Then and Now

Downtown Coeur d’Alene

Until the 1960s, the waterfront in Coeur d’Alene served as a steamboat landing, a lumber mill, a sea plane dock, a train yard, an area of industrial warehouses and a log storage area. In the 1960s, the transformation to a tourist destination began in earnest.


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Image One Photo Archive Image Two Larry Reisnouer Special to The Spokesman-Review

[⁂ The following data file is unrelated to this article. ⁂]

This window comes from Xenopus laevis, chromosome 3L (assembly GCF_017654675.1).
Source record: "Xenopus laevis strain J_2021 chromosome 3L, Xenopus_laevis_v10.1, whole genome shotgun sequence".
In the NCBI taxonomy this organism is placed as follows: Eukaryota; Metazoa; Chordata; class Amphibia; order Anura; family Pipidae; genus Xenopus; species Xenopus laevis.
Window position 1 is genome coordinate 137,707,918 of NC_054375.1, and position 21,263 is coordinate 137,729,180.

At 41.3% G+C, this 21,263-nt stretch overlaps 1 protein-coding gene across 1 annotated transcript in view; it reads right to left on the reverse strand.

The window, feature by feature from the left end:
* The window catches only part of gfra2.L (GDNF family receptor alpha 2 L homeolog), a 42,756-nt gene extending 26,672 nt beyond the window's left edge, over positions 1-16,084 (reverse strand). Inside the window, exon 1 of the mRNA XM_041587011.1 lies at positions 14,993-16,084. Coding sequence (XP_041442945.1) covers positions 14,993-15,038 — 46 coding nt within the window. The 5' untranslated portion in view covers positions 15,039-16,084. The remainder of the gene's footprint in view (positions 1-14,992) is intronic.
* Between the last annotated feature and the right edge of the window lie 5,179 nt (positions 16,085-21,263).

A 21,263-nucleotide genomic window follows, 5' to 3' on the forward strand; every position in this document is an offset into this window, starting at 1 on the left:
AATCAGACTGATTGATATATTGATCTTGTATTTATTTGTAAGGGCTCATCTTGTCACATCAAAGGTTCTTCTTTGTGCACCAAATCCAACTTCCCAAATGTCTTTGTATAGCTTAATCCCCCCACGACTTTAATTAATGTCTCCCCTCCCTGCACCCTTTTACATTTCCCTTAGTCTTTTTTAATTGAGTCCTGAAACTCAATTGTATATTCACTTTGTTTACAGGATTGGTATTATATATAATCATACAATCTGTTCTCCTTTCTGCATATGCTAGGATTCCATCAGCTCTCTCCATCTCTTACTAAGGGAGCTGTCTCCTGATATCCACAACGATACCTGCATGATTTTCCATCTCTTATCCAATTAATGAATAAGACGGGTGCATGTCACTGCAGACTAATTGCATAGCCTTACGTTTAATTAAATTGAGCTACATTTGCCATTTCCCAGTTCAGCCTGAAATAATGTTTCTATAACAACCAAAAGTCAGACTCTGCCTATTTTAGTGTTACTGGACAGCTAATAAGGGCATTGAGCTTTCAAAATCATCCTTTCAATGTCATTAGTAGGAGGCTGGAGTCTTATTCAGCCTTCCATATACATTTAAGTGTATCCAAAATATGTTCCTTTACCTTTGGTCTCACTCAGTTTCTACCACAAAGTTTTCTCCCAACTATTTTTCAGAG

Until the 1960s, the waterfront in Coeur d’Alene served as a steamboat landing, a lumber mill, a sea plane dock, a train yard, an area of industrial warehouses and a log storage area. In the 1960s, the transformation to a tourist destination began in earnest. Many credit Bob Templin, a WWII veteran and restaurateur from Ritzville, Washington, for the first waterfront resort, a 44-room inn called the North Shore Motor Hotel, built by Templin’s Western Frontiers Inc. in 1964. A convention center was added in 1966. A seven-story tower, with a top floor restaurant called Cloud 9, opened in 1974. Although the lake and the hotel attracted visitors, it was Templin’s tireless salesmanship that built the convention business into an economic powerhouse for the Lake City. In an infamous business coup in the early 1980s, Templin lost control of Western Frontiers and new owner Duane Hagadone and partner Jerry Jaeger transformed the North Shore into the Coeur d’Alene Resort, incorporating the original North Shore buildings into the new complex. Beverly’s restaurant occupies the same space as Cloud 9. Templin built a new hotel on the river in Post Falls in 1986. Although he’s sold the hotel to the Red Lion chain, he still maintains an office there where he still works on projects and new ideas. He will turn 89 Sept. 23.


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